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China builds an artificial ‘moon’, “the first simulator of its kind in the world” that can make gravity “disappear”


12 ene 2022 14:42 GMT

The facility is expected to play a key role in the Asian country’s future lunar missions, including infrastructure construction.

A team of Chinese scientists has built a research facility that simulates the low gravity environment of the Moon. Located in the city of Xuzhou, the simulator could provide valuable data for the Asian giant’s lunar exploration activities, they detailed this Tuesday to the South China Morning Post the investigators.

According to Li Ruilin, lead scientist on the project at the China University of Mining and Technology, it is the “first of its kind in the world,” which would take lunar simulation to a whole new level. The simulator can make gravity “disappear”. Although low gravity can be achieved in an airplane or a drop tower, it is momentary, while in the new facility that effect can “last as long as you want,” he added.

How does it work?

The scientist explained that a vacuum chamber was installed at the heart of the simulator that houses a ‘miniluna’ 60 centimeters in diameter. The artificial lunar landscape is made up of rocks and dust, as light as those of the Earth’s natural satellite – where gravity is about a sixth of that of our planet -, in part because they are supported by a magnetic field.

When the field is strong enough can magnetize and levitate objects: from a live frog to a chestnut against gravitational force. “Some experiments, like bump tests, only take a few seconds [en el simulador]”Li explained.” But others, like creep tests, can take several days, “he added.

Simulating the harsh lunar environment on Earth was no easy task: the necessary magnetic force is so strong that it could destroy components such as superconducting cables. To this must be added the many metal components required for the vacuum chamber, which do not work properly near a strong magnet. Li explained that the team developed a series of technical innovations to overcome these problems, such as the simulation of moondust that could more easily float in the magnetic field, and the substitution of steel for aluminum in some of the key components.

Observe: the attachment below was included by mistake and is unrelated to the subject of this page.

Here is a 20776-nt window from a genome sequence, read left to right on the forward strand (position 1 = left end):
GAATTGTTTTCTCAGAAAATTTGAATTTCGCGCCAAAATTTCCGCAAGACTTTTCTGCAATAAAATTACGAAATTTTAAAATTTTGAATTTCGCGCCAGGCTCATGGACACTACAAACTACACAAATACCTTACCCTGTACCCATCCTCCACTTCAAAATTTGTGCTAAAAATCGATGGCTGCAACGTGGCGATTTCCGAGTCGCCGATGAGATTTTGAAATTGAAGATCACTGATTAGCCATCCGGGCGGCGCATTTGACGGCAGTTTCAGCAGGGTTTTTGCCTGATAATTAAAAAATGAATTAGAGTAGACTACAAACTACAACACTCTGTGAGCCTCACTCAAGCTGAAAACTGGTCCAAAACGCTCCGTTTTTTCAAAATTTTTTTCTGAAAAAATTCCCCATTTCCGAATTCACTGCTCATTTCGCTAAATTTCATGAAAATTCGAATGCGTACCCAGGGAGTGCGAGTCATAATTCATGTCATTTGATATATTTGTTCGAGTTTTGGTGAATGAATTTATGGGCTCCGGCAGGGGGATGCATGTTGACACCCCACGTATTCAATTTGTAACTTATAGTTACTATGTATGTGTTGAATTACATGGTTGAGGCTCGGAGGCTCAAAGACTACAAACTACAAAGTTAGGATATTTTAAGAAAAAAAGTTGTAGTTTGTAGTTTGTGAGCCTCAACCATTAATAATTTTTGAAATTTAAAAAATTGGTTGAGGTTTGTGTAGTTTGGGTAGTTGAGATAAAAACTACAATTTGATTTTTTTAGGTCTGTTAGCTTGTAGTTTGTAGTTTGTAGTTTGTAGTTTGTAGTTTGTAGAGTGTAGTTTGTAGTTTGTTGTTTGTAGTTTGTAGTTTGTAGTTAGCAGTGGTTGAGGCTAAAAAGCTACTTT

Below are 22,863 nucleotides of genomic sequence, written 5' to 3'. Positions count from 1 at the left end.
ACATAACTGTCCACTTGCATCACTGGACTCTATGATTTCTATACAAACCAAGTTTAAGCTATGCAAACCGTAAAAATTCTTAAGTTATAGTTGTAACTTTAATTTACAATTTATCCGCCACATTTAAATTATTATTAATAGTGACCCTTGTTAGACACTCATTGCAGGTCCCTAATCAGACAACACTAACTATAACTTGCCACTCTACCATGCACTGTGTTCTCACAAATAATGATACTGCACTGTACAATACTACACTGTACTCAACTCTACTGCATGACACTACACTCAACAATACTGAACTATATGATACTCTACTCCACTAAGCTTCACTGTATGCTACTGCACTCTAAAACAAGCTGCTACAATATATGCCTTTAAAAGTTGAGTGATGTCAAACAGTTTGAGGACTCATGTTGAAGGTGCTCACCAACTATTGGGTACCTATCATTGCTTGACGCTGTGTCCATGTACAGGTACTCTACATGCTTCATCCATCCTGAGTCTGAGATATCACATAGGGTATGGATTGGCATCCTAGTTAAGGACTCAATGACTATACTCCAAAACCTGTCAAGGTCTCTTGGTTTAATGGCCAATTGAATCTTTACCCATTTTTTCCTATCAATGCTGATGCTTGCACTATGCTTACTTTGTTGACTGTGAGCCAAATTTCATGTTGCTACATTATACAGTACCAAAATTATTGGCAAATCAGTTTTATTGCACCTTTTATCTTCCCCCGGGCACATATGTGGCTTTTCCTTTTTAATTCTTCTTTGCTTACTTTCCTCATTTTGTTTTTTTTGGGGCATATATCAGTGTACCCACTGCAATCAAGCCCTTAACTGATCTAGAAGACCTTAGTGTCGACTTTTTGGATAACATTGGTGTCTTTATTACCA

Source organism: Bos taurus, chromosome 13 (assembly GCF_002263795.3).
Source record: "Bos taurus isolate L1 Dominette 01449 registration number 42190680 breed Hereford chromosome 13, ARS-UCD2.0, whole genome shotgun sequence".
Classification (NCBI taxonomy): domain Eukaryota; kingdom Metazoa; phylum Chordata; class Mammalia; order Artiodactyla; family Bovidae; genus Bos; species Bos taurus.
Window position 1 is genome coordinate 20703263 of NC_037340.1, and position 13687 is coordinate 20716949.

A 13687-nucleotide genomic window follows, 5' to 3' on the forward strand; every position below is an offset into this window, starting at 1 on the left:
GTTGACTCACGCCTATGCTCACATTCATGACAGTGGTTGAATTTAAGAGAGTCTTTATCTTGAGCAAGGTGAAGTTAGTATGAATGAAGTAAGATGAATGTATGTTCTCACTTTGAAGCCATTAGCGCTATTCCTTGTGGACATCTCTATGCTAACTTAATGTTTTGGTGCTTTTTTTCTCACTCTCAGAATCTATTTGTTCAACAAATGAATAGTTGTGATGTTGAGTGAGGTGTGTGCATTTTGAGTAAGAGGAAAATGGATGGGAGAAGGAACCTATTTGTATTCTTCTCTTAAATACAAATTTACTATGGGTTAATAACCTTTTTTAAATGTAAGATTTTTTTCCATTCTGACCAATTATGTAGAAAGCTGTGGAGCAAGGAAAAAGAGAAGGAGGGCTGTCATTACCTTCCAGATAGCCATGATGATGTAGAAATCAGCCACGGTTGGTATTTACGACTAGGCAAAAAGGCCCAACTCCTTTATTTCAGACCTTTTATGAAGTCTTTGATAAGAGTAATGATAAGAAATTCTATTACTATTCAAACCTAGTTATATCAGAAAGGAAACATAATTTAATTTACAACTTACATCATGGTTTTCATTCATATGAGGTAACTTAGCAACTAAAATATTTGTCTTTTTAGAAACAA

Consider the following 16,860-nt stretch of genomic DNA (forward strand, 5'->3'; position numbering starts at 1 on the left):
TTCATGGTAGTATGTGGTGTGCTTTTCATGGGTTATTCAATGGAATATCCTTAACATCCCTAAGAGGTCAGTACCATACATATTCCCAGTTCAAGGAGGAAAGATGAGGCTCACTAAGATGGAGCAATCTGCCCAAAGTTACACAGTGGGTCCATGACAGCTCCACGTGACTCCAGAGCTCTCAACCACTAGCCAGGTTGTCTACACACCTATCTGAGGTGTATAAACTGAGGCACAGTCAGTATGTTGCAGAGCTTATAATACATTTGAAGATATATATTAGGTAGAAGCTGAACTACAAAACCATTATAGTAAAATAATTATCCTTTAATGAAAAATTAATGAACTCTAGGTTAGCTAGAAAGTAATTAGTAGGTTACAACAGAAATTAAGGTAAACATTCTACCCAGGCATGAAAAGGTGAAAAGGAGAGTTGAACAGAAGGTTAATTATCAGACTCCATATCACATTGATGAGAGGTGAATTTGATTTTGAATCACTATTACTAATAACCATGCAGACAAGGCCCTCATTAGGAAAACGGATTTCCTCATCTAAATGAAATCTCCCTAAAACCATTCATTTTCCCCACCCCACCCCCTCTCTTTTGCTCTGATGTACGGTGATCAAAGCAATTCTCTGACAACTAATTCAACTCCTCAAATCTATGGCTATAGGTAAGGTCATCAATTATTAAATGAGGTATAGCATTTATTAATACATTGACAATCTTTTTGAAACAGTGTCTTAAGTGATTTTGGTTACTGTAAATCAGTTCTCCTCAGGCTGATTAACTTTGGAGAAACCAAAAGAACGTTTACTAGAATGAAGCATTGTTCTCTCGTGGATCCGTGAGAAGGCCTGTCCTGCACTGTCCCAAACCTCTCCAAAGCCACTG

What will it be used for?

The facility, which will be commissioned in the coming months, is expected to play a key role in China’s future lunar missions, including building infrastructure on the moon, Li said.

For example, may allow scientists to test equipment (and potentially avoid costly miscalculations) in a simulation of the extreme lunar environment, where rocks and dust can behave completely differently than they do on Earth. There is no atmosphere on the Moon, the temperature can change rapidly and dramatically, and under low-gravity conditions, soil particles are more closely tied to each other.

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According to Li, the lunar simulator could also be used to test whether new technologies, such as 3D printing, could be used to build structures on the lunar surface. Also, it would help assess whether it is possible to build a permanent human settlement there, including issues like the surface’s ability to trap heat, he said. “Some experiments done in the simulated environment can also give us some important clues, like where to look for trapped water under the surface,” he added.

China’s plans for lunar exploration

Currently, China plans to take the lead in a new international space race. That includes its lunar exploration program, named after the mythical moon goddess Chang’e and whose recent missions include landing a rover on the moon in 2019.

Also, Beijing plans to take taikonauts to the moon by 2030 and establish a joint lunar research base with Russia. Chinese space authorities declared last December that construction on the research station could begin in 2027, years ahead of schedule. For its part, NASA wants to send astronauts to the Moon in 2024, as part of its program Artemis.

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